The première of the 14th ult. promptly dispelled this illusory belief, and with it the hope entertained by many of those present on that occasion, that they were about to witness the musical and dramatic results of an entirely new departure on the part of Messrs. Gilbert and Sullivan. "The Mikado" proved to be an extravaganza of the old Savoy type – a fabric in which familiar material has been cleverly worked up into a dainty Japanese pattern. Anachronisms, surprises, incongruities – unsparing exposure of human weaknesses and follies – things grave and even horrible invested with a ridiculous aspect – all the motives prompting our actions traced back to inexhaustible sources of selfishness and cowardice – a strange, uncanny frivolity indicated in each individual delineation of character, as though the author were bent upon subtly hinting to the audience that every one of his dramatis personae is more or less intellectually deranged; these are the leading characteristics exhibited by Mr. Gilbert's latest operatic libretto in common with its predecessors. The whole action of the piece is generated by a penal code of the poet's invention, and consists in the strenuous and unremitting endeavour of all those persons immediately pledged to that code's enforcement to evade and stultify it. That their efforts to achieve this end are crowned with success, it is scarcely needful to say, nor that the contrivances by which they effect their purpose are always ingenious and frequently funny. Mr. Gilbert is a past-master in the craft of getting his puppets into and out of scrapes with an agreeable recklessness as to the ethics of their modus operandi. He makes them lie with a frank sprightliness irresistibly provocative of laughter; and perjury, as they perpetrate it, recommends itself to society at large as the most natural and obvious of expedients for extricating oneself from a tight place. The executioner, commanded to do the duties of his office, which he has fraudulently suffered to fall into abeyance, instantly looks about him for some innocent victim, and bribes such an one with his own betrothed bride to perish in his stead. The cumulative official, a very nonpareil of infamy, expresses his pride in his ancestry by the basest venality. The heroine, when united to the lover of her heart's choice, displays a hysterical eagerness to renounce him as soon as she understands that her marriage entails the sacrifice of her own life as well as his. Upon hearing that his son and heir has been deliberately murdered, the Mikado points out with bland geniality that such a trifling accident is really not worth making a fuss about, and turns the assassin's consternation into mirth by one or two curiously ghastly pleasantries. All these people, and the other "principals" to boot, are carefully shown to be unsusceptible of a single kindly feeling or wholesome impulse; were they not manifestly maniacal they would be demoniacal. This view of them is rendered imperative by the circumstance that their dearest personal interests are, throughout the plot, made dependent upon the infliction of a violent death upon one or other of them. Decapitation, disembowelment, immersion in boiling oil or molten lead are the eventualities upon which their attention (and that of the audience) is kept fixed with gruesome persistence; what wonder that their brains should be unsettled by such appalling prospects, or that their hearts should be turned to stone by the petrifying instinct of self-preservation?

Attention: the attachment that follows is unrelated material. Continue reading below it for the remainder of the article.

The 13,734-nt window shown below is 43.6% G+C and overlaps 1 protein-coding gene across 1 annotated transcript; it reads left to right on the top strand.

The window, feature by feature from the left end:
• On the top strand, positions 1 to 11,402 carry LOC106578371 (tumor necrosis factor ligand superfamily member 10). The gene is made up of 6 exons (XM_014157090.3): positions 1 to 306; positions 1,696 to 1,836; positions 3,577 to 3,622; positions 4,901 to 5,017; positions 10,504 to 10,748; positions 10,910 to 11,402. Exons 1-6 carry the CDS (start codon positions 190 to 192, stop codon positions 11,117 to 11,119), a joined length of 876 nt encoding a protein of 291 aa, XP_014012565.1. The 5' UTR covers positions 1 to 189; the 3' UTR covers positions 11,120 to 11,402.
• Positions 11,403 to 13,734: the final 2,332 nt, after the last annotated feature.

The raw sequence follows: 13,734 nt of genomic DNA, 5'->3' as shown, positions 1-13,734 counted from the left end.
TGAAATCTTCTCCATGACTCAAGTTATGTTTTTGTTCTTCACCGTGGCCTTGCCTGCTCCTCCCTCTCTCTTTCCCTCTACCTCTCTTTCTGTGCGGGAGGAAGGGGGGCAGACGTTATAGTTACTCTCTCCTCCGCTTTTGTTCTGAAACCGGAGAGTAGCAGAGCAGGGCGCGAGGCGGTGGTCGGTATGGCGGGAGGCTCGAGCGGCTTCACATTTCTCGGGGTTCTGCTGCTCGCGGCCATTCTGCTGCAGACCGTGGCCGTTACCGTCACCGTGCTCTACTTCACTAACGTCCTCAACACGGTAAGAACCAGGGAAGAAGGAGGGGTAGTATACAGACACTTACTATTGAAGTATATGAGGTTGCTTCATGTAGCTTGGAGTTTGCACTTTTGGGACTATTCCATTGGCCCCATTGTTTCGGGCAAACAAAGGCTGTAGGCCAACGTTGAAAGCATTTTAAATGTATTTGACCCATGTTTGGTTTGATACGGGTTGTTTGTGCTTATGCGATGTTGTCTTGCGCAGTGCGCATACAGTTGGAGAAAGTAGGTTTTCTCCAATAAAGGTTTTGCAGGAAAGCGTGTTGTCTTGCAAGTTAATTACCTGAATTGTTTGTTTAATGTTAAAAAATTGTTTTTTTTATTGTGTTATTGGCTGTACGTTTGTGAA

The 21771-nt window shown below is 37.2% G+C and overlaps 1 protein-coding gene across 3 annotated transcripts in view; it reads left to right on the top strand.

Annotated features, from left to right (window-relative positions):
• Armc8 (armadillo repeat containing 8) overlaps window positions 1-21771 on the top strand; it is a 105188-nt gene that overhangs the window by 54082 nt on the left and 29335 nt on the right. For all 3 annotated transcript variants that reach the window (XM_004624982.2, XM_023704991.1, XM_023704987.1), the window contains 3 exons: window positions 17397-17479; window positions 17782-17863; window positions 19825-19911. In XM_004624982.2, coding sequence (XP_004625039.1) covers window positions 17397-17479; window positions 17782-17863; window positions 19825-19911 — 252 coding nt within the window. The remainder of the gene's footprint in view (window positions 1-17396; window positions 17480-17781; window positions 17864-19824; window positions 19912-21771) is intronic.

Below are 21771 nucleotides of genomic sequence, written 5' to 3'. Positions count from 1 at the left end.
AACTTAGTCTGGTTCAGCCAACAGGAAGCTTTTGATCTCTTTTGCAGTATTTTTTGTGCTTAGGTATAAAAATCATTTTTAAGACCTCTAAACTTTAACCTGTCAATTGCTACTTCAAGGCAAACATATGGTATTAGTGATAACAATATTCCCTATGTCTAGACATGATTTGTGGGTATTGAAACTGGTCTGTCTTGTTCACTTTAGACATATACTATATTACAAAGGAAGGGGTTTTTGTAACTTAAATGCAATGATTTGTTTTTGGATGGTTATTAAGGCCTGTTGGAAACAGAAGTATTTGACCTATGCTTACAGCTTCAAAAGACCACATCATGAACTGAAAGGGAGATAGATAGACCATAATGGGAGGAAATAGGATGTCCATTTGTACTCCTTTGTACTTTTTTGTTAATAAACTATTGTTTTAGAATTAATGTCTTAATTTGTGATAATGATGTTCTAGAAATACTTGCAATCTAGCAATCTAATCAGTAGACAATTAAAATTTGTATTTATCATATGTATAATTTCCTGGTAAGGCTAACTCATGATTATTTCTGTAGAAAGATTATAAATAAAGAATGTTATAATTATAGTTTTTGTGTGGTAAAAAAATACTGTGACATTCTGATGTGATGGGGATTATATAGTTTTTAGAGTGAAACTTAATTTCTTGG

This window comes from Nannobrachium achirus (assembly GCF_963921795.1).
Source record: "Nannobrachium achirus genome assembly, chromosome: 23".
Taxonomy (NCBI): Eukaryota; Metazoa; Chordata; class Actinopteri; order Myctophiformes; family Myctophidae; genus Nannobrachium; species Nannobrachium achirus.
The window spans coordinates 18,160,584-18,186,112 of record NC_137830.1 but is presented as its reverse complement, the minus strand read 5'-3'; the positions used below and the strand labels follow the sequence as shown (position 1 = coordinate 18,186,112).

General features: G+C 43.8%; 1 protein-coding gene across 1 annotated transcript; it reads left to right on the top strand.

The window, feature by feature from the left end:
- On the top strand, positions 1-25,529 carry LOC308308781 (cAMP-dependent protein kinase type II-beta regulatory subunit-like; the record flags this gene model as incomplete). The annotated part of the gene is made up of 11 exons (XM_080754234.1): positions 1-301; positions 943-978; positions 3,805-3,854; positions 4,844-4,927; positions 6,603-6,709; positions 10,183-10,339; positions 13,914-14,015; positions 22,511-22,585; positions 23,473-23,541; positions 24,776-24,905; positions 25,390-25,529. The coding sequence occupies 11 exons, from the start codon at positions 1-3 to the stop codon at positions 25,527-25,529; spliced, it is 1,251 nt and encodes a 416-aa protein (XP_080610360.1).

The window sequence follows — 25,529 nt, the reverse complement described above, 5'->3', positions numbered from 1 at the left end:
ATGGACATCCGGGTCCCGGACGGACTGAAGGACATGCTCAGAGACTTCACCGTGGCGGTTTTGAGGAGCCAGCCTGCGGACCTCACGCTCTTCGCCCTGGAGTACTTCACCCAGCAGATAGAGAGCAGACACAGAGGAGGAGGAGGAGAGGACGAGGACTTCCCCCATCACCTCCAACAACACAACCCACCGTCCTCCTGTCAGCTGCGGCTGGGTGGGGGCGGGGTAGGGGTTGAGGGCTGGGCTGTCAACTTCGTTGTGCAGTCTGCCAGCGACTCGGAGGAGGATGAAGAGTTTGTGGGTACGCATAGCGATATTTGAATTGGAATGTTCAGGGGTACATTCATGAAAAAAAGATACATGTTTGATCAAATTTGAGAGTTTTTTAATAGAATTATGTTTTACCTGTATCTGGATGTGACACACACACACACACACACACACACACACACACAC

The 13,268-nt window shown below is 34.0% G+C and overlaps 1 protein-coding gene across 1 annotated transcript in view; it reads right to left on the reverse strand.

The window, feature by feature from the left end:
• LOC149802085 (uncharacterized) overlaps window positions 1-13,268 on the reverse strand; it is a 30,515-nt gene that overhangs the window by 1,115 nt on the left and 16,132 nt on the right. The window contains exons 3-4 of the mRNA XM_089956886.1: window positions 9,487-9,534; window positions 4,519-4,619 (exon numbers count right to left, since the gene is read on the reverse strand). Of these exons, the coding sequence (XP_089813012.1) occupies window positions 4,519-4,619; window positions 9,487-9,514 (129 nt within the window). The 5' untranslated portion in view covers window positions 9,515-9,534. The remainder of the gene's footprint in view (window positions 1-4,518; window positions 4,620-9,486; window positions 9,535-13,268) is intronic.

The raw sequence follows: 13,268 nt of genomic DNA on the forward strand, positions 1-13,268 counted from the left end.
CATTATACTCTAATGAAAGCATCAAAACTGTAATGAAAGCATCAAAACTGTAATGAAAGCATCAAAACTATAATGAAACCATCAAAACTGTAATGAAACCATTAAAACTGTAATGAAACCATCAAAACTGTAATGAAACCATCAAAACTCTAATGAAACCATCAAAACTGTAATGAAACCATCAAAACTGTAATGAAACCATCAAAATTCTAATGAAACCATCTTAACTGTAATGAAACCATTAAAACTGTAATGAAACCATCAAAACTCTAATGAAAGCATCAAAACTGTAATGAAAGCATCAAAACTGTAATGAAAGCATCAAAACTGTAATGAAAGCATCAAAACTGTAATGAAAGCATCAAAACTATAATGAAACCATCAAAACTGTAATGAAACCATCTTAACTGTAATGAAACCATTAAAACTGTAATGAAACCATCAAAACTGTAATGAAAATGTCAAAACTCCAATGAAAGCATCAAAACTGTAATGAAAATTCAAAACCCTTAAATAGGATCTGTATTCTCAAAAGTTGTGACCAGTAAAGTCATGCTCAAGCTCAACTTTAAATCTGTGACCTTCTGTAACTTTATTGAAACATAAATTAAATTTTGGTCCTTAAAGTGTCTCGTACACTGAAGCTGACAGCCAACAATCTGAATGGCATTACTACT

Having resolved to deal with the grimmest subject ever yet selected for treatment from the comic point of view by any dramatic author, and to exhibit his fellow-men to their contemporaries in the most disadvantageous light imaginable, Mr. Gilbert has done his self-appointed work with surpassing ability and inimitable verve. The text of "The Mikado" sparkles with countless gems of wit – brilliants of the finest water –  and its author's rhyming and rhythmic gifts have never been more splendidly displayed than in some of the verses assigned to Ko-Ko, Pooh-Bah, Yum-Yum, and the Mikado himself. As for the dialogue, it is positivly so full of points and hits as to keep the wits of the audience constantly on the strain, scarcely ever affording to it an instant's repose or even respite from a rapid succession of smart and pungent incitements to mirth. The bitter flavour of Mr. Gilbert's jests, and the cynical temper that makes his witticisms sting rather than tickle, certainly intensify the zest with which they are appreciated by a public which cares little at what it laughs so that it laughs. It would be easy to furbish up several fine old crusted platitudes à propos of our chief English humorist, as, for instance, that "demand creates supply," that "poets are the children of their epoch," and so forth; but I confess that I regard Mr. Gilbert as a convincing confutation of these time-worn axioms. In his case, supply has created demand; and it is he who has formed public taste in a particular direction, as it is only given to geniuses to do. Whether or not that direction be a salutary one is perhaps not very much to the purpose. He has unquestionably succeeded in imbuing society with his own quaint, scornful, inverted philosophy; and has thereby established a solid claim to rank amongst the foremost of those Latter-Day Englishmen who have exercised a distinct psychical influence upon their contemporaries. Space considerations preclude me from quoting even a few of the admirable verses and excellent jokes that abound in Mr. Gilbert's latest work, a careful study of which cannot fail to furnish infinite entertainment to the readers of THE THEATRE, who, I doubt not, will one and all take an early opportunity of witnessing a performance of "The Mikado" at the Savoy Theatre. I cannot too earnestly recommend them to do so.